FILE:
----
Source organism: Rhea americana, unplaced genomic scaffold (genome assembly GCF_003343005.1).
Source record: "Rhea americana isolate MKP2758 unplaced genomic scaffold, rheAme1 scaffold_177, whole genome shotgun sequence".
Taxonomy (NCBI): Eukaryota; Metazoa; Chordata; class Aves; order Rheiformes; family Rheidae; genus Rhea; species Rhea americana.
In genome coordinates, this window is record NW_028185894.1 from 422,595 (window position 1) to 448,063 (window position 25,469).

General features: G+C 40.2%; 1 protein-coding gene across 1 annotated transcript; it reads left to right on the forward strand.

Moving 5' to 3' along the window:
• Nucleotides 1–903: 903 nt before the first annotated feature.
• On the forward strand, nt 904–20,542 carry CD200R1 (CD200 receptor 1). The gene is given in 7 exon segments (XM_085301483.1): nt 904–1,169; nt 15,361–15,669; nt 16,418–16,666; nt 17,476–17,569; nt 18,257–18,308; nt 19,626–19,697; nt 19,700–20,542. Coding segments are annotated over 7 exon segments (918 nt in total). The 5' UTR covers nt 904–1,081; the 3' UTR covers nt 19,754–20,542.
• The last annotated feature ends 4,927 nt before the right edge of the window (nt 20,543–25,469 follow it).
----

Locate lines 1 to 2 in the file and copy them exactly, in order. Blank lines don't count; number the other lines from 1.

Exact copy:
Source organism: Rhea americana, unplaced genomic scaffold (genome assembly GCF_003343005.1).
Source record: "Rhea americana isolate MKP2758 unplaced genomic scaffold, rheAme1 scaffold_177, whole genome shotgun sequence".